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Black Opinions

Viewpoint: A Mother’s Eyes

By Dennis Edwards

Editorial Columnist

New Journal and Guide

They were Black as a Raven in flight on a sunny, clear day, just like her hair. With a clarity that could rattle and fascinate in the same moment. Ellen Lorraine’s eyes were like scalpels in the hands of a highly skilled surgeon. My mother used them with incisive precision to live fully in every moment, to see and signal her approval and disapproval of events, people and scenarios.

From across a room they were unseen messengers telegraphing her thoughts and wishes. In a crowd they were mediums of serious and sometimes playful missives intimately connecting us in mischief, mayhem and always obedience.

They could communicate judgement, anger, laughter, incredulity and sheer amazement without one word passing from her lips. I suspect they were the culprits, the cause of my father falling deeply in love. He really didn’t have a chance. At first glance it was probably over. No wonder, a look from her seemed to deconstruct my motives and expose what I thought were well kept secrets. Imagine what happened to him. The truth is I often thought her eyes possessed some sort of ex-rayish power. They always picked up on plans I thought clever, innocent yet potentially life changing schemes deeply concealed in what I thought to be a special kind of secrecy.

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Once while in college I decided to go and visit my girl friend who was in school out of state. You see, I was pretty much in love my freshman year. Almost flunked out because of it. So in order to satisfy cupid’s incessant demands I figured a visit would secure my place in her life. First there was a need for resources, so I came home the week before to accumulate a stash. A trip home was always good for a little kindness placed firmly in the hand by those wanting to encourage. But this time I was in rare form. Gathering on the order of a bill collector on steroids.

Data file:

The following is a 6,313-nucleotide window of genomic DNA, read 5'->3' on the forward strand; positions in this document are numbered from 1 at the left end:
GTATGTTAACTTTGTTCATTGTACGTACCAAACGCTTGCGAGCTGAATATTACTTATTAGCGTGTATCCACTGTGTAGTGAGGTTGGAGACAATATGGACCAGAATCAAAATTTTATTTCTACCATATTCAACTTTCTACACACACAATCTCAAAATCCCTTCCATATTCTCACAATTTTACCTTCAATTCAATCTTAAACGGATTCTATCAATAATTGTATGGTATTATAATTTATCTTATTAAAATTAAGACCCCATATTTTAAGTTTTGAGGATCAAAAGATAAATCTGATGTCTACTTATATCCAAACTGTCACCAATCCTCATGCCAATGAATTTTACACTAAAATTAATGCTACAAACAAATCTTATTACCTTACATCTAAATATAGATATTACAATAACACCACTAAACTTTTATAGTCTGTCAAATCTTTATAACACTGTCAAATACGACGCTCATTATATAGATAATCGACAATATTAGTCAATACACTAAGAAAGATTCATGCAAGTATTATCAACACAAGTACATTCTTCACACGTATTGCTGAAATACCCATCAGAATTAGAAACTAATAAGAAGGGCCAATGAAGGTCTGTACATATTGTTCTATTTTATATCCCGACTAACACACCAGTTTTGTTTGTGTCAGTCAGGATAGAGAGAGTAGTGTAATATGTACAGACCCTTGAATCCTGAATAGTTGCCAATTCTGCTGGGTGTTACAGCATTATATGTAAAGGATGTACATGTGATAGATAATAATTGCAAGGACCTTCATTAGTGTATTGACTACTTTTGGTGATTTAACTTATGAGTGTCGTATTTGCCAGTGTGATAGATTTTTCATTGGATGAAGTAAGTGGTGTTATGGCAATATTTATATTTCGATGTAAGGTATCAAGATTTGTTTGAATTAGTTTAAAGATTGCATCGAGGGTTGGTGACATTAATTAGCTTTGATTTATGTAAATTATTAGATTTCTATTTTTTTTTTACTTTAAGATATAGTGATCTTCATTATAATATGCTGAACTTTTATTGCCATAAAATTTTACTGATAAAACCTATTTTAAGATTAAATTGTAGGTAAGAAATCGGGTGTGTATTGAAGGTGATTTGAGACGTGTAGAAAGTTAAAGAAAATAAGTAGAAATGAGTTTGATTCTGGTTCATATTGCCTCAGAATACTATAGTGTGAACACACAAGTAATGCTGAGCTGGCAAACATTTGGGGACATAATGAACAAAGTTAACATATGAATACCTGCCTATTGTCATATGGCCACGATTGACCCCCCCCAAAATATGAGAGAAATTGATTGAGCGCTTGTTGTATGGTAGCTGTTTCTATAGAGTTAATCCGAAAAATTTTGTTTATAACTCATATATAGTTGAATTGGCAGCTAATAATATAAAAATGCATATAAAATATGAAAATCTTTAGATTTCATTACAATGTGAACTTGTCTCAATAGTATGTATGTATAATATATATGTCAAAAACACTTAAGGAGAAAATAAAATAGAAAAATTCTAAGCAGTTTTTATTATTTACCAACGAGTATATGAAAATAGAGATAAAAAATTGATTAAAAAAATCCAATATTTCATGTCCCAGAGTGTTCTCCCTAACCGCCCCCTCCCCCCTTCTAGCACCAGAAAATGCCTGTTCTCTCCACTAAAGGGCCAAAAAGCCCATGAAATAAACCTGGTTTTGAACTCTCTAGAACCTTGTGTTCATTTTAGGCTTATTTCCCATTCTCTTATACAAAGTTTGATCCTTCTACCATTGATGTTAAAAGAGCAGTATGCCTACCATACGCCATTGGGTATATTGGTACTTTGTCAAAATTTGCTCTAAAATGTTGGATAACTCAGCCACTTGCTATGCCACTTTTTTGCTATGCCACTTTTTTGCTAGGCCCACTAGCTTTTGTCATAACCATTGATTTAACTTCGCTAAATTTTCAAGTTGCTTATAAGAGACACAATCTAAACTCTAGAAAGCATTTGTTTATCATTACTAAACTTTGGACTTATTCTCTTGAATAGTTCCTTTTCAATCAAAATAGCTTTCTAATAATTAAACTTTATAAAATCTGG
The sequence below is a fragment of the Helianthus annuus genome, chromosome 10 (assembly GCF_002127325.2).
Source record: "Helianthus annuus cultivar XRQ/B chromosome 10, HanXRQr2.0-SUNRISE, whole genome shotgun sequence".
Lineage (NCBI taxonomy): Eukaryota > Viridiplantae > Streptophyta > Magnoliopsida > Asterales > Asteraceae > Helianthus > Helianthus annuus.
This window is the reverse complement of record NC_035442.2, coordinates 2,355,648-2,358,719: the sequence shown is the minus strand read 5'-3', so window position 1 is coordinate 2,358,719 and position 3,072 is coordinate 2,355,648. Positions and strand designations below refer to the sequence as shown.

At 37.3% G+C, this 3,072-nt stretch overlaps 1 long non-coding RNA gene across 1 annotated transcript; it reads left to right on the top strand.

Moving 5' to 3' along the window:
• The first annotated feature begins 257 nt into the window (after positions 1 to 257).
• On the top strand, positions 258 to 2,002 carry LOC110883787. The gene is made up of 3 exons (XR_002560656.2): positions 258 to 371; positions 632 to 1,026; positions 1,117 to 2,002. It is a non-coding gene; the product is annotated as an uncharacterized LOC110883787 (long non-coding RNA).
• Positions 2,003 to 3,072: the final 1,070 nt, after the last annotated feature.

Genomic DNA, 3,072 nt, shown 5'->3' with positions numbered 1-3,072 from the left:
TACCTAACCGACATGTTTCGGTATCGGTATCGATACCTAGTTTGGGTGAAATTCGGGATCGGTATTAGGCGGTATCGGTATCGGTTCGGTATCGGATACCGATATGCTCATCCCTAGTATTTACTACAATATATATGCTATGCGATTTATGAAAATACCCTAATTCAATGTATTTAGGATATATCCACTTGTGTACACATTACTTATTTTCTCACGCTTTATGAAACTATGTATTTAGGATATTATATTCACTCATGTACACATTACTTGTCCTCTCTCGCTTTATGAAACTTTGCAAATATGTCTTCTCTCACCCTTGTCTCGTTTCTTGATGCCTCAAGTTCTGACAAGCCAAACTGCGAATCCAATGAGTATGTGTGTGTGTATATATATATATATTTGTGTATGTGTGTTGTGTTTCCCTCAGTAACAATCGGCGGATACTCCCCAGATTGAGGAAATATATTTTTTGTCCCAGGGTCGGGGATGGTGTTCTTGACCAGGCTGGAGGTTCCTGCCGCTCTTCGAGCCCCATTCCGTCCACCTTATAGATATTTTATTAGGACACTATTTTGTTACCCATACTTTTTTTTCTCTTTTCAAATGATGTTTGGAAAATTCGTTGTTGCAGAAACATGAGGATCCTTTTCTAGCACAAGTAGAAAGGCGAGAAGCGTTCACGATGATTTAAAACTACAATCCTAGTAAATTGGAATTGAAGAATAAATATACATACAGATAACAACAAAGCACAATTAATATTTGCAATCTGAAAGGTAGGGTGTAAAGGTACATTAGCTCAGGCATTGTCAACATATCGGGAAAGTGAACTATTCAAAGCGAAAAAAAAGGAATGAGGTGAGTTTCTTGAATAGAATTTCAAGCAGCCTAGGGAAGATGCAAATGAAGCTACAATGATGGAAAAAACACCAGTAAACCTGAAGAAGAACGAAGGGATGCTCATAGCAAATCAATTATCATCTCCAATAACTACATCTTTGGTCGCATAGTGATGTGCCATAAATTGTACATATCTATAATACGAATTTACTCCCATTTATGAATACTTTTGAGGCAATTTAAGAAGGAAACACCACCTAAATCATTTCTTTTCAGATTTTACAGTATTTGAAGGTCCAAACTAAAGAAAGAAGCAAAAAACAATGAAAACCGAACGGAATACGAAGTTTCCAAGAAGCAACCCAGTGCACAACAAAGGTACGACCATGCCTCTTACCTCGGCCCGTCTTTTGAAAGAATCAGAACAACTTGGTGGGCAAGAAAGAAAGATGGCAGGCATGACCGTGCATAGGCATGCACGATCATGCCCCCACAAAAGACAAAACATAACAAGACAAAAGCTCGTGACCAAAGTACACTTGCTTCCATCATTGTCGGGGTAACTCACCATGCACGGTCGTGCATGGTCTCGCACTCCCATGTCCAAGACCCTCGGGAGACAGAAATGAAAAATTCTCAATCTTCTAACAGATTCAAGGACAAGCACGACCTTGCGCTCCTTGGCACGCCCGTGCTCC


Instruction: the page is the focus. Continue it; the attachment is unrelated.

Gradually, Mama got quiet. She stopped talking and with those eyes she started intensely searching my every move. It was never a good sign when Lorraine stopped talking. Silence meant deep thought with her and she was thinking about what mischief I was about to get into.

In the 60’s and 70’s the very worst thing a guy could do, by accident or design, was to get a young lady pregnant out of what folk used to call wedlock. To have to bring a baby home. In one respect, doing marijuana was looked on with less disdain.

Apparently my mother’s eyes peeped me out, so to speak. So she busted a typical motherly move and said absolutely nothing to me. Not one single word. I did my thing, bought a bus ticket and it was off to the blessed rendezvous. When I got there my girl friend and I hung out, had dinner, went to the hotel room and absolutely NOTHING happened. “Ain’t that a blip”!

I went back to Richmond sad, dejected and totally confused. What could have gone wrong?

Well a few months later I found out Lorraine kind of headed me off at the pass. Seems after my trip home, she figured out my plan. So she called my girlfriend’s mother, told her that unless she wanted an “unscheduled grand child” she should shut this down on her end.

Bold, intrusive wasn’t it? A stone cold maternal gangster move. Now, in order to appreciate this kind of aggressive behavior there’s a need to understand Lorraine’s philosophy about raising boys. Since teenage girls are usually well ahead of boys the same age, she figured we needed more protection from the ways of the world and ourselves. She knew women and the personal politics of entrapment on both sides of the divide. So she was determined not to let that happen to her sons.

With those piercing eyes, she spotted and warned of potential danger, glanced us around obstacles we never imagined, stared us clear of aimlessness and gazed us into college and grad school. Along the way and without entirely betraying her gender, she even taught us as much as possible about the ways of the fairer sex.

She did it all with those deep, dark, wonderful eyes. Lord, I do miss them. Seems they were gone just about the time I began to understand them. My personal irony rests in how it’s taken all these years to fully appreciate being seen that way.

Dennis Edwards is an Emmy Award winning Television Investigative Journalist. He is a graduate of Suffolk High School, Virginia Union University and it’s Samuel Proctor School of Theology. Email him at dennisredwards@icloud.com.

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